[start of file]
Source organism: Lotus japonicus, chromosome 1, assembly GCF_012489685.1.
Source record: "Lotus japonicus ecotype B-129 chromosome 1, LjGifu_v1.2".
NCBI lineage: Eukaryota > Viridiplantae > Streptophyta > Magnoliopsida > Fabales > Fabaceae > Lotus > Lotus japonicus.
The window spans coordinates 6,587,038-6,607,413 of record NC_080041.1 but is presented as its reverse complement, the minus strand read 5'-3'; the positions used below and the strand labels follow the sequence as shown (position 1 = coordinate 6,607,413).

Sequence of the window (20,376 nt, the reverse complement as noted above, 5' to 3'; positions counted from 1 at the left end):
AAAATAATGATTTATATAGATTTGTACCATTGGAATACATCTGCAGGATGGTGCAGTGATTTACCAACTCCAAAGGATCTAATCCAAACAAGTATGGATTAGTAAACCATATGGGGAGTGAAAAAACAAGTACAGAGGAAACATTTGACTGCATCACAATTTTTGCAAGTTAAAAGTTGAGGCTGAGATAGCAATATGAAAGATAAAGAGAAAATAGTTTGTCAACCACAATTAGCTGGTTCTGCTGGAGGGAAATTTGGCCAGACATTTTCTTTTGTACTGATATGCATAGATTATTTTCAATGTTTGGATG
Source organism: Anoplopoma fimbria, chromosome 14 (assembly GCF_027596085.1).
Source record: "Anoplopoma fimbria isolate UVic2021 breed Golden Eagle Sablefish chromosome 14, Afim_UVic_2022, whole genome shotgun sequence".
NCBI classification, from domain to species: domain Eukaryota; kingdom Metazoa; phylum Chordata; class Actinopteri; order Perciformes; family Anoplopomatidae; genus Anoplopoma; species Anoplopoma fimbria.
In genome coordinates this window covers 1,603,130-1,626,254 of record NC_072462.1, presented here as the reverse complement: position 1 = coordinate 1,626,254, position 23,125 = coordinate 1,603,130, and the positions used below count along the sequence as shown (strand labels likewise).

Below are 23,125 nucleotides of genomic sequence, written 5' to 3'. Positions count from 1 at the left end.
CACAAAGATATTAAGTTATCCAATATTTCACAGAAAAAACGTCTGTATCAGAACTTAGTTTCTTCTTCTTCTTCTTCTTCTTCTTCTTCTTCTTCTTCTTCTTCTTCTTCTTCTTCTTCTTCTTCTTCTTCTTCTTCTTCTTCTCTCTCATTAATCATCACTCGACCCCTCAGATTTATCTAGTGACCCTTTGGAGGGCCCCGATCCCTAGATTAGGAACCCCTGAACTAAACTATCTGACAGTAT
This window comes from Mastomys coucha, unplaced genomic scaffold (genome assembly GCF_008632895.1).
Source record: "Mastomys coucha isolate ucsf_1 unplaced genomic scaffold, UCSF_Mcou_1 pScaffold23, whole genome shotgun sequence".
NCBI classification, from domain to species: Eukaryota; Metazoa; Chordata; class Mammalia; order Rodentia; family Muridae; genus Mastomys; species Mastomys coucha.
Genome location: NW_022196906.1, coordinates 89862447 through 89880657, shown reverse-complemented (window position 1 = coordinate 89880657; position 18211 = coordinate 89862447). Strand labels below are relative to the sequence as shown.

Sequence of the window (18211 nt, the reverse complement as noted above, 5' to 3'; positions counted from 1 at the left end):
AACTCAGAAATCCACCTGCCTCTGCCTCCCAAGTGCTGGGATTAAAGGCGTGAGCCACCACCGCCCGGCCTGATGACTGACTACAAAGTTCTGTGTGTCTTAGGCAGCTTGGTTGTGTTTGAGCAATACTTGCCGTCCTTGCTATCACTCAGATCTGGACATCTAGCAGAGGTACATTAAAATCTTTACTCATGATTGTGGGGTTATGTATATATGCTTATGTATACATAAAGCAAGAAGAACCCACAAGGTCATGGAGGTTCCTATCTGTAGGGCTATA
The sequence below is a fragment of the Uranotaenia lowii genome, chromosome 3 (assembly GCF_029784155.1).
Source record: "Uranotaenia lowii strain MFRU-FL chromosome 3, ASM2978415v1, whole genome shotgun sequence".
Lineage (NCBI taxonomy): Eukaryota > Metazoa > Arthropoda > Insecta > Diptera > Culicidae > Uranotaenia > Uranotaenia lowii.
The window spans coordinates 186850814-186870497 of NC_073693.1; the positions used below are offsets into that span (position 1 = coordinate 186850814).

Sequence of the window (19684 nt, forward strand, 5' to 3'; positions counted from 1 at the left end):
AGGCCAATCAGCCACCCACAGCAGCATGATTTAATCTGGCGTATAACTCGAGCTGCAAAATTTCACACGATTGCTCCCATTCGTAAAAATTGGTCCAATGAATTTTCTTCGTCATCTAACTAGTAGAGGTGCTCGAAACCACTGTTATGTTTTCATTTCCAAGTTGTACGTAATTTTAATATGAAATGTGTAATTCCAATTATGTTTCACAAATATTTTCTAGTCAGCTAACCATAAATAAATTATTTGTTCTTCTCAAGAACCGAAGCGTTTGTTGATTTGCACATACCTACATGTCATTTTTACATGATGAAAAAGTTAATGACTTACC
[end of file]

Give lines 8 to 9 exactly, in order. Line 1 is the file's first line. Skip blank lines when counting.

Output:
Source record: "Anoplopoma fimbria isolate UVic2021 breed Golden Eagle Sablefish chromosome 14, Afim_UVic_2022, whole genome shotgun sequence".
NCBI classification, from domain to species: domain Eukaryota; kingdom Metazoa; phylum Chordata; class Actinopteri; order Perciformes; family Anoplopomatidae; genus Anoplopoma; species Anoplopoma fimbria.